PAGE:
A business advisor is different than a co-founder or investor. They aren’t looking for a piece of your business, and are usually interested in a mentoring-style position where they can provide you with advice and sometimes take on some of the work for you. This typically is a paid position, but a business owner might consider offering some type of equity in the company.
I’ve been serving as an advisor for the last year and learned a lot about how and where I can add expertise for a business. As a previous owner of numerous companies, I can apply my knowledge, experience and expertise to help make strategic decisions as an advisor. Here are my insights for how companies can leverage a business advisor to assist in achieving their strategic objectives:
Determine The Depth Of Their Role
Before you bring in a business advisor, consider how hands-on you want them to be in your business. I’ve taken on a very active role in the daily operations. However, I’ve seen other business advisors provide advice and direction farther afield. Similar to when you have investors who want to get involved and make decisions, it’s important to know in advance your level of comfort about the role they will play.
The business advisor will also want to know how much participation you want from them before getting started. This will align expectations and minimize any conflict down the line. Having an agreement on the business advisor’s role will also then allow them to get going on what they need to do for you.
When you have defined that role, the business advisor can take a certain amount of the hats you’ve been wearing, undertaking those tasks and projects where they have greater strength than you do.
Find An Advisor Who Understands Your Industry
You don’t want to work with a general business consultant because they won’t be able to give you detailed advice about your market, product or service offering, or critical factors like the regulatory environment or key trends. When you have a business advisor who understands what you are trying to do with your product or service, their advice is much more relevant to your needs.
They have seen the issues you are currently facing or have a working knowledge of what your target audience is seeking or what the competition has failed to do. This level of intelligence can help you shortcut your way to market by saving time and money on some of the research that would have been involved. It may even reveal information that you wouldn’t have discovered otherwise.
Identify And Manage A Pivot
Having a business advisor is essentially another pair of eyes that can often see what an owner cannot. You may have looked at your business plan so many times that you can no longer see anything that needs to change. However, a business advisor has been on the outside looking in and tends to spot the need for change — maybe even a pivot — in your company’s direction. Beyond just giving you a reality check, they can assist in overseeing that dramatic change.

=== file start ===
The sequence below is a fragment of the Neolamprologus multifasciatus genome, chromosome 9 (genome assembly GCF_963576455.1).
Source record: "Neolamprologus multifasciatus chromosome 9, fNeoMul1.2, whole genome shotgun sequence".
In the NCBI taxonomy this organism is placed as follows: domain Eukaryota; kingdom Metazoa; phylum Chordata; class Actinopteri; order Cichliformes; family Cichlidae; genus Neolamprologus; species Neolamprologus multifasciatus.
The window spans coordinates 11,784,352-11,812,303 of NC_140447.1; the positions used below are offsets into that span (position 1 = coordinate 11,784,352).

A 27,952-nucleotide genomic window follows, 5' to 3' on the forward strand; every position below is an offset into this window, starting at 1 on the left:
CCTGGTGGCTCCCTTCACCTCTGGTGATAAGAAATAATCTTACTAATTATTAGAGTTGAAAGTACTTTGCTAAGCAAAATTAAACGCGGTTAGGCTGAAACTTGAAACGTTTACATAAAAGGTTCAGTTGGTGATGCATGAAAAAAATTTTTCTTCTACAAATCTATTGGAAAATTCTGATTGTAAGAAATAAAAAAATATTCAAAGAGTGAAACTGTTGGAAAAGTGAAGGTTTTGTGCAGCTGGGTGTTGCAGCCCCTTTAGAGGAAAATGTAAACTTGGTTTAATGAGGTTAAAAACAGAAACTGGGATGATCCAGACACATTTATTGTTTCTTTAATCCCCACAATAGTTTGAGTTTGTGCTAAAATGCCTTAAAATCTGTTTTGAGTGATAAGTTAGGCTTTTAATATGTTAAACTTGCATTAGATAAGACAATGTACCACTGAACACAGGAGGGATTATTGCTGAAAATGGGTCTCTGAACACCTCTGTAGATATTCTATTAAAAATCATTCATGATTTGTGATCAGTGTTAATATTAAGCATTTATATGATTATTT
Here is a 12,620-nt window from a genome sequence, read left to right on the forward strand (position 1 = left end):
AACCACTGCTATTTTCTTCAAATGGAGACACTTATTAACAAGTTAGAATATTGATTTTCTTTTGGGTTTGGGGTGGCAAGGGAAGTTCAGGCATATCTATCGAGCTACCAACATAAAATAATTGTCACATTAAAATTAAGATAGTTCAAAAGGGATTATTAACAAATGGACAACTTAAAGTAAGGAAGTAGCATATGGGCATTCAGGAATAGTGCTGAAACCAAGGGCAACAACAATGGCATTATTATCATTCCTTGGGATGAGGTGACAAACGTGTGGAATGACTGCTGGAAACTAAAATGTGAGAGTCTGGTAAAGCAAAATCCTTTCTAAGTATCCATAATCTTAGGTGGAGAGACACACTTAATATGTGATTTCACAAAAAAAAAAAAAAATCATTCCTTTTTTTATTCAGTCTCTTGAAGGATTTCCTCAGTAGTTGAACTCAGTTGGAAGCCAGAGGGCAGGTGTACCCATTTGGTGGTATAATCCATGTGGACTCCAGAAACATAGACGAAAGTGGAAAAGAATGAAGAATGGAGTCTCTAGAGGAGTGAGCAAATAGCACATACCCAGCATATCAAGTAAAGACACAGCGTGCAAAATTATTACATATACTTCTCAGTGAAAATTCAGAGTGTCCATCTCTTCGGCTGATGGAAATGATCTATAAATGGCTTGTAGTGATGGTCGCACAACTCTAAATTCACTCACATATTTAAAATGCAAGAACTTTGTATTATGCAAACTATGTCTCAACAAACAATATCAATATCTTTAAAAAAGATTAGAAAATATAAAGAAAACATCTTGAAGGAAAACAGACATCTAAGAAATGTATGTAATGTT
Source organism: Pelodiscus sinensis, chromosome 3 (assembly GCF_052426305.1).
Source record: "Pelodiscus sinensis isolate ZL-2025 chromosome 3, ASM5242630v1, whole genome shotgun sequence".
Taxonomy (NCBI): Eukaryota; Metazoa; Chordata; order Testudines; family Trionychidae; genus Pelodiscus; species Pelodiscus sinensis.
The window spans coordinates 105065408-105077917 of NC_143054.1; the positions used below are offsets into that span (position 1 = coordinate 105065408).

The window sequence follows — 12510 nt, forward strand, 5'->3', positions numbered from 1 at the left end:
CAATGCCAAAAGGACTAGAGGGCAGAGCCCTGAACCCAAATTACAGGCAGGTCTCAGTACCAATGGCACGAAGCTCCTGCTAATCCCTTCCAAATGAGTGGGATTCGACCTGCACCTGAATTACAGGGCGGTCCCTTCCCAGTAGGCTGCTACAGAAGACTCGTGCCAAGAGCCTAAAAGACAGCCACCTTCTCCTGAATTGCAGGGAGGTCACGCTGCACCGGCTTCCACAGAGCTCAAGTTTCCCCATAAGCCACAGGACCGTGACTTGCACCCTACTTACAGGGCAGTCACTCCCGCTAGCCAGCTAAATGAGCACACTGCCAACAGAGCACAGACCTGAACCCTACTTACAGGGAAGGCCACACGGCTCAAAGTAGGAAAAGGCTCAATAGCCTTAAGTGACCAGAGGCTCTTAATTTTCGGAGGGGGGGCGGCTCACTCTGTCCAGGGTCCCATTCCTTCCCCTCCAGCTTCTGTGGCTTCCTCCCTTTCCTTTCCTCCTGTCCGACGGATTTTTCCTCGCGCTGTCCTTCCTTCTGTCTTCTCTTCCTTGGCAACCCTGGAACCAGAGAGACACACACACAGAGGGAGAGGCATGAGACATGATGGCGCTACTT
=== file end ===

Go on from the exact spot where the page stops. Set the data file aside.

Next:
When I started working with an invoicing company, I noted that the platform could be expanded to include more features that the freelance, startup and small business owner audiences wanted. Then, I helped the CEO look for the right approach to adding these, including whether to build these features himself or use an existing technology by acquiring another business.
Oversee Major Strategic Moves Like Acquisitions
When you are at a place where you and your advisor see an opportunity to make a major strategic move, the assistance of someone who has undertaken acquisitions, sold and exited businesses, and led mergers is invaluable. To make such a strategic play possible takes considerable thought and planning that you may have never done, especially if just running a business is new to you, let alone taking on another one.
A business advisor can deliver the types of agreements and due diligence necessary to make an acquisition work. In my case, I worked with the CEO on acquiring another online invoicing and payments company. I provided some of the negotiation and documents that he would need to move the discussion along and provided my knowledge of how to integrate this company. While I did not do all the work, I provided the insights necessary that guided him through the process.
Help The Advisor Help You
While there are so many ways to leverage a business advisor, you play an important role in ensuring that they can do the most during their time with you. This means getting organized, having information and financials at the ready, and regular communication on what you are doing and any issues that arise along the way. Of course, you won’t know everything to tell the business advisor (hence why you are bringing one in), but be as responsive, forthright, and transparent as possible so the advice and direction you get deliver the competitive advantage you want.